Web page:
Archetypes: Television: Review: ‘The Missing’ Season 1 Finale



Not every kidnapping provides closure. The merged realities resulting from years of searching for a loved one – is the victim dead, living under a new identity, an unwilling participant in a dreadful ongoing scenario, or all of these? – is the substance of “The Missing,” a miniseries on Starz which broadcast its Season 1 finale Saturday.

An economically and carefully plotted thriller written by Jack and Harry Williams, and directed by Tom Shankland, “The Missing” runs a brisk crisp narrative which contrasts sharply with the sudden Neptunian murkiness of the lives of the parents whose child has just been abducted

The tragedy occurs in 2006, when Tony and Emily Hughes (James Nesbitt and Frances O’Connor) are on a short holiday in bucolic France with their son Oliver (Oliver Hunt), who’s five. As Tony is distracted watching a football game, Ollie disappears from sight. Over eight episodes that jump from past to present to reveal clues and twists, Tony aggressively embraces the Neptunian seduction that he lives in a world with Ollie somewhere still in it.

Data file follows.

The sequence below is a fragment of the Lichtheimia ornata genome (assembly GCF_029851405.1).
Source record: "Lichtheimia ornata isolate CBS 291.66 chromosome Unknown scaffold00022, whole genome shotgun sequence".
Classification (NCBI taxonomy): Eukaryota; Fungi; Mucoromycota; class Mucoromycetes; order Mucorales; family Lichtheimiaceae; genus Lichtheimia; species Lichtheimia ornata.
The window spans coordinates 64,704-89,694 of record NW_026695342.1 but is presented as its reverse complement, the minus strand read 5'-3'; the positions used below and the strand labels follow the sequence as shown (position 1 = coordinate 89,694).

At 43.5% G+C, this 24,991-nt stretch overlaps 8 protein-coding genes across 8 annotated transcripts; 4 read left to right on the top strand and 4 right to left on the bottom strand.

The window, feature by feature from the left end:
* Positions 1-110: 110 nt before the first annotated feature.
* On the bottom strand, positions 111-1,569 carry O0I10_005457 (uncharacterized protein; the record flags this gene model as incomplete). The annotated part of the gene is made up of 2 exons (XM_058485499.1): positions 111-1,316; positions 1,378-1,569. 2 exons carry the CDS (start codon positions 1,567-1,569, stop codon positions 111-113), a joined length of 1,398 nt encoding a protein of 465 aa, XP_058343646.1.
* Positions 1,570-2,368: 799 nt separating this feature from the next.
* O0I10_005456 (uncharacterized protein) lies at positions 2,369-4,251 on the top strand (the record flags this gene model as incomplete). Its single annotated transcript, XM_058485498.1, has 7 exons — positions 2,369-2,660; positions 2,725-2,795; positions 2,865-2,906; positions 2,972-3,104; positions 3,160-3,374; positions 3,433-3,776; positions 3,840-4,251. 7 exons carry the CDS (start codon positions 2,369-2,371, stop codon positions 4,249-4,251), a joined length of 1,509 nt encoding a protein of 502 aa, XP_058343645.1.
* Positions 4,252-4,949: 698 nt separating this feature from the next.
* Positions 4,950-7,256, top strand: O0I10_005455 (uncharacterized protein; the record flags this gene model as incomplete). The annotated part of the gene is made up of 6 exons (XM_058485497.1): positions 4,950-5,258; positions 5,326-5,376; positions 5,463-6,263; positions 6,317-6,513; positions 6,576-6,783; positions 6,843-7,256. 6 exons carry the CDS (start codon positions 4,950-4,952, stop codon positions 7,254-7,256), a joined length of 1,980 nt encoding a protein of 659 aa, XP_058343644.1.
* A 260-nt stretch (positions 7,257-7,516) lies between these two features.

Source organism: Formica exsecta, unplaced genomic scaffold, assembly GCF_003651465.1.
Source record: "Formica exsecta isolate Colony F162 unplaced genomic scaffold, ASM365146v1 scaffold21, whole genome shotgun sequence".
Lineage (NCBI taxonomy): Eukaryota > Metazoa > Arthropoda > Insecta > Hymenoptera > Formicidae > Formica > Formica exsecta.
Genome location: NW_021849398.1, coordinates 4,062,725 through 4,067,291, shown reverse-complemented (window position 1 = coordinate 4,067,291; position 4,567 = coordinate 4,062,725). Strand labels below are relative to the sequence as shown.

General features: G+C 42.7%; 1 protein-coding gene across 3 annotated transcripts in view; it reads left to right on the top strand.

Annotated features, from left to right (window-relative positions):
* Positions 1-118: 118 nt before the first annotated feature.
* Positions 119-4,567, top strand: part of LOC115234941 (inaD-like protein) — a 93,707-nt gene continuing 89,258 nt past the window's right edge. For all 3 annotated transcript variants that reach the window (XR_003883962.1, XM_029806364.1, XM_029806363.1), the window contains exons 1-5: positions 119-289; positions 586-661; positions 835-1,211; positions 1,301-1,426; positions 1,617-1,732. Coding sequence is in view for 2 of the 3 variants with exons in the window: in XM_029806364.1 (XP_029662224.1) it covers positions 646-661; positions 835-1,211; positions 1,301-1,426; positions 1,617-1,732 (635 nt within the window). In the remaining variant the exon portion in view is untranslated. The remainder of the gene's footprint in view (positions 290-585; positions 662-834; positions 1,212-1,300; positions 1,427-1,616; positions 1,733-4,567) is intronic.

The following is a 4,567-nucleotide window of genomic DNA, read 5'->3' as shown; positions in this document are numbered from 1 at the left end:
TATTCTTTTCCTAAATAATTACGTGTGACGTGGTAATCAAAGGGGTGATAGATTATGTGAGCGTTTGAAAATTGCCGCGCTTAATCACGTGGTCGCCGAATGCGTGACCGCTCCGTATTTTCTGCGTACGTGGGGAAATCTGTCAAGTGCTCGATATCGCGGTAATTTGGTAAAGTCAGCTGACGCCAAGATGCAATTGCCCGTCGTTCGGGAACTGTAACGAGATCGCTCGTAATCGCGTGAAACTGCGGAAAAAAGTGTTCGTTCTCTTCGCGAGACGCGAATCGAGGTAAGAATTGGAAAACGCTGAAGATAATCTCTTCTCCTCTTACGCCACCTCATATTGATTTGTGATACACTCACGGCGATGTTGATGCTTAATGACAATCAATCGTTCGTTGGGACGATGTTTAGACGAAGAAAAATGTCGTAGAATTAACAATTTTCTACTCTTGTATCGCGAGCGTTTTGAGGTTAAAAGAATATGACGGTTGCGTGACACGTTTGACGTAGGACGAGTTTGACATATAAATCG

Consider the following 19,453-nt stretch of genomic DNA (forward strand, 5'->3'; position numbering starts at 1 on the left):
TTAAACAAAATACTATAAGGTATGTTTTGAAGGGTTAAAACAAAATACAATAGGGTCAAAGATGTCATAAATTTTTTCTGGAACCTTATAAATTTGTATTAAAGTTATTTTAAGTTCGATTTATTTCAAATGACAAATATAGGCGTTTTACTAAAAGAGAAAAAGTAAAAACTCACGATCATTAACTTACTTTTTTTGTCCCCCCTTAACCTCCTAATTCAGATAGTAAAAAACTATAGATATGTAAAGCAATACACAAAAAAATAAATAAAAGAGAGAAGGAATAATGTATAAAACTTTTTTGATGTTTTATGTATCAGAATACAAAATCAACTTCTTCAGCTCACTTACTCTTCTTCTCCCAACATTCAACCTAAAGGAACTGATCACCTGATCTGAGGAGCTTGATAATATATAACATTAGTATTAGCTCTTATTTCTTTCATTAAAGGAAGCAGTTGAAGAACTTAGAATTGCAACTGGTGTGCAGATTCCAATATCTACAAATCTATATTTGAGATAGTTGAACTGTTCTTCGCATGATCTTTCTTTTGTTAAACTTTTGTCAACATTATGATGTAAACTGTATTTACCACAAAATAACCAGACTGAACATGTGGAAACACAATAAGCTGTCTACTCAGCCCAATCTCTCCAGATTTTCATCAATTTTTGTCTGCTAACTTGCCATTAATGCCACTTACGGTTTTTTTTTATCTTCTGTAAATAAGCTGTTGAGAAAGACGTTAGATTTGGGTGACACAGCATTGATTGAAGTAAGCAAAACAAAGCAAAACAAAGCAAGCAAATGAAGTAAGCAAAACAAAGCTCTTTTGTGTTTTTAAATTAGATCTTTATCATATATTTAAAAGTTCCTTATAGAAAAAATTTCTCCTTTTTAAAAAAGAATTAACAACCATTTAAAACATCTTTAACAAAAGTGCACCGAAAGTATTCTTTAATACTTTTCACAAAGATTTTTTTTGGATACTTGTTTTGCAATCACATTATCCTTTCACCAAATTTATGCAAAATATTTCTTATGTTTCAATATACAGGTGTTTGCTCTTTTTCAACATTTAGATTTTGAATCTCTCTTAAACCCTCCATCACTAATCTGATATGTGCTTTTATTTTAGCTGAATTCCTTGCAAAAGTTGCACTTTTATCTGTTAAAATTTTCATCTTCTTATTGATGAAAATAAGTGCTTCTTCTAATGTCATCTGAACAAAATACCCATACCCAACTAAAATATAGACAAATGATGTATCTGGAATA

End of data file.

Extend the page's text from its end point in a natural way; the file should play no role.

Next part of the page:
The series abounds with that planet’s archetypal ties to art (Ollie’s drawing), video (a critical piece of evidence), disintegration (the Hughes’ marriage falls apart), addictions (alcohol and drug abuse and pedophilia, as well as Tony’s new metaphorical marriage to his narcoticized pursuit of Ollie ), and deceit, notable in many shady characters, including underhanded journalist Malik Suri (Arsher Ali). A sympathetic French investigator (Tcheky Karyo) is the grounding force that tries to keep Tony from going unhinged, but will the distraught father listen?

The finale stays archetypally true to what has come before, and manages to up the ante by depicting one character’s not totally unexpected jump into an even more entrenched Neptunian fantasy world. There the character, having experienced a reality disconnect, seems to have permanently taken abode in a realm where his son still lives in potentiality and, at the very least, in the imagination. As Julien says, “If you cannot find a way to live with your doubts, they will destroy you.”

Archetype: Seducer. Deceiver. Addict. Distorted reality. Lack of boundaries.

Astrology Archetype: ♆(Neptune)

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